Step 2: Turn up on time

The Sydney consulate is in the MLC Building. While the consulate is on the 59th floor, you first report to the 10th floor and go through a security checkpoint. Prepare to take off your shoes! You have to leave all electronics at this point. The security guard will then allow you to go in the lift up to the actual consulate, where you go through another checkpoint (shoes off again), and take a ticket like you’re in the motor registry. That’s when the real waiting begins.

Step 3: Talk to people

When you’re called for the first window, you hand over all the basic forms and receipts from what you prepared prior to the interview. You’re then told to take a seat and wait to be called again. When you’re called the 2nd time, you need to do the fingerprint thing on the scanner – both hands. Then you take another seat and wait to be called the 3rd time.

Step 4: The interview

This stage is the final part of what was a lengthy process. Rather than take you to a cubicle or something, you simply get called to a teller window and all the people behind you can hear what you discuss with the interviewer (the guy who had a record for posession of marijuana who went before me was most interesting :)). The interview itself only went for a couple of minutes and seemed more of a checking process of what was in the documentation I’d already supplied. I had more supporting evidence, but the man didn’t ask for it, and he was a very polite nice person to talk with.

Step five: Paying the final fee

When I was approved for a visa I was informed I needed to pay the final fee of about $120 at the cashier. Once again this had to be in cash (no EFTPOS and even though the consulate website actually says they take credit cards). They hold on to your documentation and send it back to you in the platinum bag you supply.

And that’s it! I was surprised they didn’t ask me why my husband and children weren’t on the same visa, or indeed what their plans were. (They plan to travel under the E-3 visa. I needed my own student visa because of the TA appointment and needing to work as soon as I arrive. As a spouse under the E-3 it takes about 2-3mths for an Employment Authorisation Document to be processed, which would have prevented me taking up my TA in the Fall semester.) While the interview itself only took a couple of minutes, I’m sure that if anything ‘hinkey’ in my application cropped up in the earlier stages then it would have been flagged before I approached for my actual interview. So I don’t believe I was completely judged from beginning to end in that two minutes – I spoke with about 8 consular staff in the day, and any one of them would have been able to ‘flag’ my documents if necessary.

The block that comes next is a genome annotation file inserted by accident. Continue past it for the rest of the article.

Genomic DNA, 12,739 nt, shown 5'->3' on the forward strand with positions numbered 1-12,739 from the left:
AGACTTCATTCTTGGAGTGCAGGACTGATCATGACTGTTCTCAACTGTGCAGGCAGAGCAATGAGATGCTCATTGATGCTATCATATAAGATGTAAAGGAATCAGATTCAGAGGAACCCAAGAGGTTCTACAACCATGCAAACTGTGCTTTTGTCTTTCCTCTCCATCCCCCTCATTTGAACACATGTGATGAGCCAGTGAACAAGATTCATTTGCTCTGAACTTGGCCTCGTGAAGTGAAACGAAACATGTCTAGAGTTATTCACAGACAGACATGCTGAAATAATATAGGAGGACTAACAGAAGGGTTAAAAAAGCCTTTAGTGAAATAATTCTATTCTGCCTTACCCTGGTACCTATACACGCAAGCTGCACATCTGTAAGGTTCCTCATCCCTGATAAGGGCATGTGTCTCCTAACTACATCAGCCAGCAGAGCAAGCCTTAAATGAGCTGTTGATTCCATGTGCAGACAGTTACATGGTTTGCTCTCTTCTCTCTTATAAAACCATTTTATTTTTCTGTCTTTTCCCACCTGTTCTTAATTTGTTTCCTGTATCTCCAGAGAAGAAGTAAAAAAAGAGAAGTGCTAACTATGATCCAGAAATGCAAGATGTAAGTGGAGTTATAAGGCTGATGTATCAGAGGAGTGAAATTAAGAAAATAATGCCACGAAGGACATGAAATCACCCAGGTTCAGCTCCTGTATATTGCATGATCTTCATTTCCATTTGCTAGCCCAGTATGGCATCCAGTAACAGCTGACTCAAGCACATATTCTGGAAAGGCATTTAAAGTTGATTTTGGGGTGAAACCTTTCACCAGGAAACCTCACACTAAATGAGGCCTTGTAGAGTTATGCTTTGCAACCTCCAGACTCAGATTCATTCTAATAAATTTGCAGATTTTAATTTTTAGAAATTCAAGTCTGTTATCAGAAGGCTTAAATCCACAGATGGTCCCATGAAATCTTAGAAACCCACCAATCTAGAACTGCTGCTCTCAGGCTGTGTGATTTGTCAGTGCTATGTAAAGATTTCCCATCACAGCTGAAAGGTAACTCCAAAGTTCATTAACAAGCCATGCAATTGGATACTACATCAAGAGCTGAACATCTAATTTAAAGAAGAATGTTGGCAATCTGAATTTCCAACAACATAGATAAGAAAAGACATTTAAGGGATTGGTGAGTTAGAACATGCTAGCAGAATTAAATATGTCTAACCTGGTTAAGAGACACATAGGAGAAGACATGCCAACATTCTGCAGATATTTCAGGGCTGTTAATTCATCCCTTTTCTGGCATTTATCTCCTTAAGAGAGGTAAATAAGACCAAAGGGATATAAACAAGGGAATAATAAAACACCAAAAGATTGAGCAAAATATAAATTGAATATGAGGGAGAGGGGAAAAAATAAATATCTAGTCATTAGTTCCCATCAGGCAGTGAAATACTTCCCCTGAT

Go to the loo before going in. There is no bathroom beyond the 10th floor reception.

Take a magazine or book. It’s B.o.r.i.n.g.

Wear shoes that are easy to get on and off.

Wear your best smile, and dress as if going for a job interview. Many people don’t dress in business attire, but I’m old school and believe you might as well do all the easy things to make a good impression.

Finally, don’t take your kids. You don’t need to have them with you. Beg borrow or steal a babysitter for the day. It was not fun watching a couple of parents with little tykes struggling to keep them under control, and even less fun for the parents themselves.

Blogs offer no scope for the serious writer?

In preparation for our move to the USA I’ve been cleaning out my books.

I’ve come across one I picked up years ago in a second-hand bookstore for the bargain price of $2.50, called ‘Writing for Television’ by Arthur Swinson. The book was published in London in 1955 – yep, when TV was but a babe.

Published 1955

Published 1955

The first paragraph of the book’s Foreward features the sentence, “…so far, in this country, no book has been written to my knowledge, seriously attempting to analyse [television’s] nature or to assess its impact. No full-length investigation has been carried out on the question of whether it is merely a new method of disseminating information or, in some aspects, a new artistic medium.”

Parallels? I thought. And yes, there were lots.

Certainly, there’s a parallel between this take on television and traditional media’s embracing of online around the year 2000 – repurposing content from print formats for the web, in the same way radio and theatre scriptwriters wrote for television consumption in the 1950s.

A true medium for the serious writer?

A true medium for the serious writer?

An even more familiar resonance, however, is explored in Chapter 1: ‘The Nature of Television: Is it a True Medium for the Writer?’ Here Swinson considers whether television is a “cold, mechanical medium” (p.2) because it lacked a live audience. Swinson reveals his television writing colleagues believed television wasn’t as good a medium because there was no feedback, no response. There was “no thrill” compared with live theatre. 

What a surprise. Writers who were used to writing for theatre and were now trying to write for television found the new medium unsatisfactory. They say “it offers no scope for the serious writer.” (p.4)